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Business Book Club: ‘Emotional Intelligence’ by Daniel Goleman 

Why it can matter more than IQ.

In my search for unique insights in the business world I am regularly drawn to treatises on personal and business philosophies that have changed the face of human interaction. This month’s selection falls squarely into this category.

Daniel Goleman is an internationally known psychologist who lectures frequently to professional groups, business audiences, and on college campuses. As a science journalist, Goleman reported on the brain and behavioral sciences for The New York Times for many years. This 1995 book, Emotional Intelligence, was on The New York Times bestseller list for a year and a half, with more than 5 million copies in print worldwide in 40 languages, and has been a best seller in many countries.

The book delves into five critical areas of emotional intelligence that can improve what Goleman terms as “emotional literacy.” He defines this as the ability to control one’s own emotions and the ability to interpret the emotions of those with whom one interacts.

In the first section, “The Emotional Brain,” Goleman outlines the connection between our emotions and our actions. Our brain attempts to balance emotions and reason, however, in a state he refers to as “emotional hijacking,” and our emotions take over the decision-making process and we overreact. The first step in establishing control is recognizing that this process is taking place while you are still in a position to make a rational decision.

In the second section, “The Nature of Emotional Intelligence,” Goleman compares IQ and EI. He explains how many people with a high IQ fail miserably in life while many people with an average IQ go on to great success. He posits that only 20 percent of a person’s ability to succeed is based on IQ, while as much as 80 percent is due to high emotional intelligence.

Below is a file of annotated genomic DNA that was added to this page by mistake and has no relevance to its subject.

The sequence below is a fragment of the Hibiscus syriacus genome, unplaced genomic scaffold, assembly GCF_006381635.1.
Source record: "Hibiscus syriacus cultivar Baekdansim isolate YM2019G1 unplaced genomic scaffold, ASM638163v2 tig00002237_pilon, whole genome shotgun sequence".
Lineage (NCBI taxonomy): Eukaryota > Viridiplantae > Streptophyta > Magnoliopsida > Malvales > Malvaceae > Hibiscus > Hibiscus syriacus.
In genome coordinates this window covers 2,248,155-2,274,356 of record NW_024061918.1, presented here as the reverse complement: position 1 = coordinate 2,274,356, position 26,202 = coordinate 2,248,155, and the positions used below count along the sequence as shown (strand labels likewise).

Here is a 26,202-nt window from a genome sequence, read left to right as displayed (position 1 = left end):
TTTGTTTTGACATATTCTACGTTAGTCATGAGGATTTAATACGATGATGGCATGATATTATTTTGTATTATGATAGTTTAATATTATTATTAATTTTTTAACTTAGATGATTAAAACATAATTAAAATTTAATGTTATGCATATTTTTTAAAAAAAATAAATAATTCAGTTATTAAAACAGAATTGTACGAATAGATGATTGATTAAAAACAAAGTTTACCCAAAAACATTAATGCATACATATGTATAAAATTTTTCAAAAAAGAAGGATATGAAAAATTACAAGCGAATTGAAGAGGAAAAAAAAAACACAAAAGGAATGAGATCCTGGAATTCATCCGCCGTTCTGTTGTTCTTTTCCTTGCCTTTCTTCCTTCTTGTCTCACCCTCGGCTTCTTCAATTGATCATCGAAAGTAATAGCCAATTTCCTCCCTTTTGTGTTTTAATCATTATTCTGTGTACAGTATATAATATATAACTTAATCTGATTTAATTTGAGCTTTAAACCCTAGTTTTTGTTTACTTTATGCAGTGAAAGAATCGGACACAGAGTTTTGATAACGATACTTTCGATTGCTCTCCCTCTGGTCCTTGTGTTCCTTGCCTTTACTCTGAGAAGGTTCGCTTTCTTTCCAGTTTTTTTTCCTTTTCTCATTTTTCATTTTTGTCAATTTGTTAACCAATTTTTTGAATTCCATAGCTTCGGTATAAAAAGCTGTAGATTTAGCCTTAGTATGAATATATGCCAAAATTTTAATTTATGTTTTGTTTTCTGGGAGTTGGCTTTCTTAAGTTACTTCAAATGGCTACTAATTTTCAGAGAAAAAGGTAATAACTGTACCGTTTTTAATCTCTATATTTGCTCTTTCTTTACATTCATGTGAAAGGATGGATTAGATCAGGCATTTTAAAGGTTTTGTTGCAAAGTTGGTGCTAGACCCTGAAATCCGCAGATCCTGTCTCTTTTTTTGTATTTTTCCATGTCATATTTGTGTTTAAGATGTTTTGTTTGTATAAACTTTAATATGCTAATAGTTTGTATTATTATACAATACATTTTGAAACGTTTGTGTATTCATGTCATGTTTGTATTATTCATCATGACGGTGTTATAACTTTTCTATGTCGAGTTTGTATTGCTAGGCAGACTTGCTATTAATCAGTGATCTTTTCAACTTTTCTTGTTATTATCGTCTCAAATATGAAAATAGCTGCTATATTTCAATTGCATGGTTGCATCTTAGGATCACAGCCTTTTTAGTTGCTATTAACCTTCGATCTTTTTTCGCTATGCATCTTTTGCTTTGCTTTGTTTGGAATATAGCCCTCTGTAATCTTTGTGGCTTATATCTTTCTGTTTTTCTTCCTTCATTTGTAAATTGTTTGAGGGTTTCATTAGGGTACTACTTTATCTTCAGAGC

Overcoming and controlling negative emotions is one of the critical keys to success. Fear, anger, jealousy, and contempt can create a dark spiral that prevents an individual from reaching their potential. Goleman believes that mastery of these emotions can improve everything in a person’s life — from physical health to financial achievement. IQ tests simply don’t take this fact into account when a person’s career path is being contemplated.

In the section titled “Emotional Intelligence Applied,” Goleman explains how EI directly affects relationships in areas like work and marriage. The ability to control specific emotions can eliminate feelings like worry. This will positively affect your relationships with others and will also dramatically reduce stress in your life, a known factor in physical health.

The section goes on to explore the differences in emotional communication between the sexes. Women tend to be better at expressing and explaining their emotions, while men tend to be more closed off on the subject. I remember hearing a therapist speak on the topic when he said, “If a man wants to know how his relationship with his wife is going, all he needs to do is ask and then listen.” Men often don’t realize they have a problem with their relationship. A woman is much more open about it, especially if it’s bad.

“Windows of Opportunity,” is a section where Goleman describes how critical childhood is in the development of these skills. Children who are abused or neglected can often carry those scars into adulthood. They may never be able to display empathy or compassion and create a cycle of abuse going forward. In fact, these traumas can literally modify the physical structure of the brain. But all is not lost. He goes on to elaborate on the idea that “temperament is not destiny.”

Lastly, Goleman discusses “Emotional Literacy.” He lists the costs from a lack of emotional intelligence, including violence, depression, and substance abuse. This can result in the loss of cherished relationships and loneliness, and lead to severe health problems.

The key to Goleman’s premise is first to recognize the problem and then to actively work at correcting it. He believes this should be taught alongside academic subjects, as it is of equal or greater value to the overall wellbeing of the individual. I must agree.

Check out all the titles in Dave Donald’s Business Book Club.